I have written a great deal in the past on taxation, for instance Taxation and Morality. I have also suggested that people generally underestimate - vastly - how much tax they actually pay. This is because they focus on personal income tax rates to the exclusion of everything else - property taxes, sales taxes, state & local taxes, licenses, fees, etc., etc. The political/bureaucratic class is very efficient at spreading and hiding the pain so you're never completely aware of just how much you're sending their way.
A great example was handed to me just yesterday across the counter at the Enterprise Car Rental office at Denver International. I had rented a Jeep Grand Cherokee for two days for the all-time awesome rate of $7.43 a day. When I got the bill, it came to $98.50! Whatchoo talkin' 'bout, Willis!?
Let's break it down:
Basic charge $14.86 (7.43 x 2)
Collision Damage Waiver 29.98
Accident Insurance 10.00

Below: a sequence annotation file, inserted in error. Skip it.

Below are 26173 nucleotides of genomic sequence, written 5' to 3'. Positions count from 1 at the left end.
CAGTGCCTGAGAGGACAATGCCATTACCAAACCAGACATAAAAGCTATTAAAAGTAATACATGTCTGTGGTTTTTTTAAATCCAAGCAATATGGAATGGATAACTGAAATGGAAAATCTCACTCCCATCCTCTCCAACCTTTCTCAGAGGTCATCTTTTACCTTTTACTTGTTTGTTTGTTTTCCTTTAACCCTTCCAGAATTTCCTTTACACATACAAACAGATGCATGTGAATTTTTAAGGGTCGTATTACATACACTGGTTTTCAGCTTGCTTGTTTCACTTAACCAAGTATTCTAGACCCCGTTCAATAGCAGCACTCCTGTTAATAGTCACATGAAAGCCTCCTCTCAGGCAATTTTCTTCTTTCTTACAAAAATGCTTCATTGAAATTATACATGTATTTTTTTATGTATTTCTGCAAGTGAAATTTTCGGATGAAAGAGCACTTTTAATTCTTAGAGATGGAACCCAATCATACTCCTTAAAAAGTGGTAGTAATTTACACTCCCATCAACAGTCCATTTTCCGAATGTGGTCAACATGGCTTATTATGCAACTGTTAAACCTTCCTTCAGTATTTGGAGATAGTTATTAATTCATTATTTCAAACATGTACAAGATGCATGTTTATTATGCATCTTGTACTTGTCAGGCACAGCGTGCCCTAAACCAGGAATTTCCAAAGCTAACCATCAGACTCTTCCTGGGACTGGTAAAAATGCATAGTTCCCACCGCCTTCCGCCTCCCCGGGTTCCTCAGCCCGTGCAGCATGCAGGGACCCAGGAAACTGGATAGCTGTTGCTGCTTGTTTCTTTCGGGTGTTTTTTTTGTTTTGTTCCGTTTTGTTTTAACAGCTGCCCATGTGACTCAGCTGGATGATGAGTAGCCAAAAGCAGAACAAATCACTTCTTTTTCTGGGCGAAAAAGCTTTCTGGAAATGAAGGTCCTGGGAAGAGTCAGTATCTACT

Supplemental Liability 23.90
Road Safety Program Fee 4.00
Facility Use Fee 3.20
Concession Recoup Fee 5.42
Sales Tax 7.14
The bottom four items are taxes, plain and simple (the Denver Airport is a public facility). They total $19.76, which is more than the rental cost!
The other biggie was insurance, totaling a whopping $63.88. Yes, it's optional, but it really isn't. I would argue this is, at least in part, a tax as well. It is an artificially high number because of our completely screwed up tort system, a situation which exists solely because trial lawyers are huge political contributors. Your money goes to the plaintiffs bar, and then a chunk is forwarded to their buddies in the Beltway. From where I sit, I'm getting taxed, only this is even worse since with normal taxes there's at least a (small) chance that the money goes to something useful. Here, it goes into the campaign kitties of politicians that I uniformly detest.
(As an aside, no one should interpret this as a swipe at Enterprise, a company that has uniformly excellent service.)